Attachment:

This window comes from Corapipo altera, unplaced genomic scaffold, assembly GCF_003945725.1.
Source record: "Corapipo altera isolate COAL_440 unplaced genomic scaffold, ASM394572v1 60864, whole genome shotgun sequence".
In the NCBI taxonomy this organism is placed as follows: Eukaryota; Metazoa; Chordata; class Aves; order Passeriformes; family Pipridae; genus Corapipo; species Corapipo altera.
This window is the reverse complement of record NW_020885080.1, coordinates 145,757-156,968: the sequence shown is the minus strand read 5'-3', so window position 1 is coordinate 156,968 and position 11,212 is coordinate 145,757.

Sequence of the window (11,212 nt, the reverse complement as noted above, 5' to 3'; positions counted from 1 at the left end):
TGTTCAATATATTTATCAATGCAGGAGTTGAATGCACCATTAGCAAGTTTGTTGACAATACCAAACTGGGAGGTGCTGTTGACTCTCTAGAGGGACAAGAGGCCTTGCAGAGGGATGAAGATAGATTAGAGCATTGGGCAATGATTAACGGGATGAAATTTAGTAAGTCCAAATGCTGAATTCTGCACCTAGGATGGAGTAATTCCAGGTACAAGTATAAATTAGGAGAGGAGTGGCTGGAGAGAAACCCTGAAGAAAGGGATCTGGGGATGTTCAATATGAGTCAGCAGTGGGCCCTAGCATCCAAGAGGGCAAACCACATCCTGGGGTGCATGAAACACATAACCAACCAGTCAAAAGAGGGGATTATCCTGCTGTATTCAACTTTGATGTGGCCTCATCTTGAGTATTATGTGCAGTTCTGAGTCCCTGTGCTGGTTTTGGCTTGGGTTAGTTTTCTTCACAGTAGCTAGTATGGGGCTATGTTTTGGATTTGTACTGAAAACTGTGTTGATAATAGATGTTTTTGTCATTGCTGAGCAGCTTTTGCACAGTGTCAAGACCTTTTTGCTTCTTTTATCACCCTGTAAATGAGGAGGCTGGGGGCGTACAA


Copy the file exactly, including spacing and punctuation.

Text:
This window comes from Corapipo altera, unplaced genomic scaffold, assembly GCF_003945725.1.
Source record: "Corapipo altera isolate COAL_440 unplaced genomic scaffold, ASM394572v1 60864, whole genome shotgun sequence".
In the NCBI taxonomy this organism is placed as follows: Eukaryota; Metazoa; Chordata; class Aves; order Passeriformes; family Pipridae; genus Corapipo; species Corapipo altera.
This window is the reverse complement of record NW_020885080.1, coordinates 145,757-156,968: the sequence shown is the minus strand read 5'-3', so window position 1 is coordinate 156,968 and position 11,212 is coordinate 145,757.

Sequence of the window (11,212 nt, the reverse complement as noted above, 5' to 3'; positions counted from 1 at the left end):
TGTTCAATATATTTATCAATGCAGGAGTTGAATGCACCATTAGCAAGTTTGTTGACAATACCAAACTGGGAGGTGCTGTTGACTCTCTAGAGGGACAAGAGGCCTTGCAGAGGGATGAAGATAGATTAGAGCATTGGGCAATGATTAACGGGATGAAATTTAGTAAGTCCAAATGCTGAATTCTGCACCTAGGATGGAGTAATTCCAGGTACAAGTATAAATTAGGAGAGGAGTGGCTGGAGAGAAACCCTGAAGAAAGGGATCTGGGGATGTTCAATATGAGTCAGCAGTGGGCCCTAGCATCCAAGAGGGCAAACCACATCCTGGGGTGCATGAAACACATAACCAACCAGTCAAAAGAGGGGATTATCCTGCTGTATTCAACTTTGATGTGGCCTCATCTTGAGTATTATGTGCAGTTCTGAGTCCCTGTGCTGGTTTTGGCTTGGGTTAGTTTTCTTCACAGTAGCTAGTATGGGGCTATGTTTTGGATTTGTACTGAAAACTGTGTTGATAATAGATGTTTTTGTCATTGCTGAGCAGCTTTTGCACAGTGTCAAGACCTTTTTGCTTCTTTTATCACCCTGTAAATGAGGAGGCTGGGGGCGTACAA